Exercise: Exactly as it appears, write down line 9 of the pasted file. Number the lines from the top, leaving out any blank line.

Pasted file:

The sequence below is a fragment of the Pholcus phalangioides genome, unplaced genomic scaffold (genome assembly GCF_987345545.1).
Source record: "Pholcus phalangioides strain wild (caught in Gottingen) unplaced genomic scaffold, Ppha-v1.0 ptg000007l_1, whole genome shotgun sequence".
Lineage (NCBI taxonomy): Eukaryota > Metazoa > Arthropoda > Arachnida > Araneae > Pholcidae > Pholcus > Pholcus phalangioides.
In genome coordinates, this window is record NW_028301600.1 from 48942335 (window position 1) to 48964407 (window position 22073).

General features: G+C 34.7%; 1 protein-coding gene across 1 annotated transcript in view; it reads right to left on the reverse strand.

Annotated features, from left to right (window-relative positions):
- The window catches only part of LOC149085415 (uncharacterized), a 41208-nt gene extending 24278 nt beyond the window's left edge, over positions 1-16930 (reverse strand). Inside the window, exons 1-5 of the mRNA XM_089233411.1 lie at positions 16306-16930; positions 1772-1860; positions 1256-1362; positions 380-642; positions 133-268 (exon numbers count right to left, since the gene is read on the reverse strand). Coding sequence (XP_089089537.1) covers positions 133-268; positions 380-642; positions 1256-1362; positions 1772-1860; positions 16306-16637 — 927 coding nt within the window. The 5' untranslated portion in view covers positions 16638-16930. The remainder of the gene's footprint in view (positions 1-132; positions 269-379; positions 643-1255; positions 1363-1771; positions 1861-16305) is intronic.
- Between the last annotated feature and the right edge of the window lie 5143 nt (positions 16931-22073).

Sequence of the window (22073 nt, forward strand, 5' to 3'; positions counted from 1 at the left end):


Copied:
Sequence of the window (22073 nt, forward strand, 5' to 3'; positions counted from 1 at the left end):